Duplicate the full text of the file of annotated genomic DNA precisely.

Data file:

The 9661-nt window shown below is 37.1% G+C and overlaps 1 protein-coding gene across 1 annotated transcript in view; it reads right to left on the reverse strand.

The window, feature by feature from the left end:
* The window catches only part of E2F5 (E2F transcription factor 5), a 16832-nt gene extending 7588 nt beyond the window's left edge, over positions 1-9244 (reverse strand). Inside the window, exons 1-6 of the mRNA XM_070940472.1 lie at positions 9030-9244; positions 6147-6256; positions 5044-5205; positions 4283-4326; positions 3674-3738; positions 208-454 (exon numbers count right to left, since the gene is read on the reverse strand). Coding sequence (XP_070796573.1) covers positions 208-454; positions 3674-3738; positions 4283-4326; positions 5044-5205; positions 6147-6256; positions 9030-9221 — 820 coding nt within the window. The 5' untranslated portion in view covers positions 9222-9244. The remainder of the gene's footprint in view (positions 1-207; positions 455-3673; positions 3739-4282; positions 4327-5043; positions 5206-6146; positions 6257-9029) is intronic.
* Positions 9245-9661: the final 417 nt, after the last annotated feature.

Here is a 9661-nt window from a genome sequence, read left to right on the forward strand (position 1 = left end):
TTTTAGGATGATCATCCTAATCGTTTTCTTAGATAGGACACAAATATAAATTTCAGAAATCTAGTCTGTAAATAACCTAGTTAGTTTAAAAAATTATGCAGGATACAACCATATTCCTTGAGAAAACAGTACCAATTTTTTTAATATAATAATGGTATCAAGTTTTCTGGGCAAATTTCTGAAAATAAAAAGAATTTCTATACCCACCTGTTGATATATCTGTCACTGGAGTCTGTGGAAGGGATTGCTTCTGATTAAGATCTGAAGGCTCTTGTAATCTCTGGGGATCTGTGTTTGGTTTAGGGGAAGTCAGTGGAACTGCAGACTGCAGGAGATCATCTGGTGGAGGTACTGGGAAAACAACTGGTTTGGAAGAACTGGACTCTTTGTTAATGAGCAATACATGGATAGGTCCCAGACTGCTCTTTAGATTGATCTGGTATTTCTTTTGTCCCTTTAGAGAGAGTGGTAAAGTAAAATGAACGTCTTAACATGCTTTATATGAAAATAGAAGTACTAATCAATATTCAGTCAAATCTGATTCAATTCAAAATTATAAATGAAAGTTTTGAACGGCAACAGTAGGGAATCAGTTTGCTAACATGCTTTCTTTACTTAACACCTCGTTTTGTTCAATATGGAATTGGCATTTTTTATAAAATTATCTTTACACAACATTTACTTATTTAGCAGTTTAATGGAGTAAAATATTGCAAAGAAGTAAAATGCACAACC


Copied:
The 9661-nt window shown below is 37.1% G+C and overlaps 1 protein-coding gene across 1 annotated transcript in view; it reads right to left on the reverse strand.

The window, feature by feature from the left end:
* The window catches only part of E2F5 (E2F transcription factor 5), a 16832-nt gene extending 7588 nt beyond the window's left edge, over positions 1-9244 (reverse strand). Inside the window, exons 1-6 of the mRNA XM_070940472.1 lie at positions 9030-9244; positions 6147-6256; positions 5044-5205; positions 4283-4326; positions 3674-3738; positions 208-454 (exon numbers count right to left, since the gene is read on the reverse strand). Coding sequence (XP_070796573.1) covers positions 208-454; positions 3674-3738; positions 4283-4326; positions 5044-5205; positions 6147-6256; positions 9030-9221 — 820 coding nt within the window. The 5' untranslated portion in view covers positions 9222-9244. The remainder of the gene's footprint in view (positions 1-207; positions 455-3673; positions 3739-4282; positions 4327-5043; positions 5206-6146; positions 6257-9029) is intronic.
* Positions 9245-9661: the final 417 nt, after the last annotated feature.

Here is a 9661-nt window from a genome sequence, read left to right on the forward strand (position 1 = left end):
TTTTAGGATGATCATCCTAATCGTTTTCTTAGATAGGACACAAATATAAATTTCAGAAATCTAGTCTGTAAATAACCTAGTTAGTTTAAAAAATTATGCAGGATACAACCATATTCCTTGAGAAAACAGTACCAATTTTTTTAATATAATAATGGTATCAAGTTTTCTGGGCAAATTTCTGAAAATAAAAAGAATTTCTATACCCACCTGTTGATATATCTGTCACTGGAGTCTGTGGAAGGGATTGCTTCTGATTAAGATCTGAAGGCTCTTGTAATCTCTGGGGATCTGTGTTTGGTTTAGGGGAAGTCAGTGGAACTGCAGACTGCAGGAGATCATCTGGTGGAGGTACTGGGAAAACAACTGGTTTGGAAGAACTGGACTCTTTGTTAATGAGCAATACATGGATAGGTCCCAGACTGCTCTTTAGATTGATCTGGTATTTCTTTTGTCCCTTTAGAGAGAGTGGTAAAGTAAAATGAACGTCTTAACATGCTTTATATGAAAATAGAAGTACTAATCAATATTCAGTCAAATCTGATTCAATTCAAAATTATAAATGAAAGTTTTGAACGGCAACAGTAGGGAATCAGTTTGCTAACATGCTTTCTTTACTTAACACCTCGTTTTGTTCAATATGGAATTGGCATTTTTTATAAAATTATCTTTACACAACATTTACTTATTTAGCAGTTTAATGGAGTAAAATATTGCAAAGAAGTAAAATGCACAACC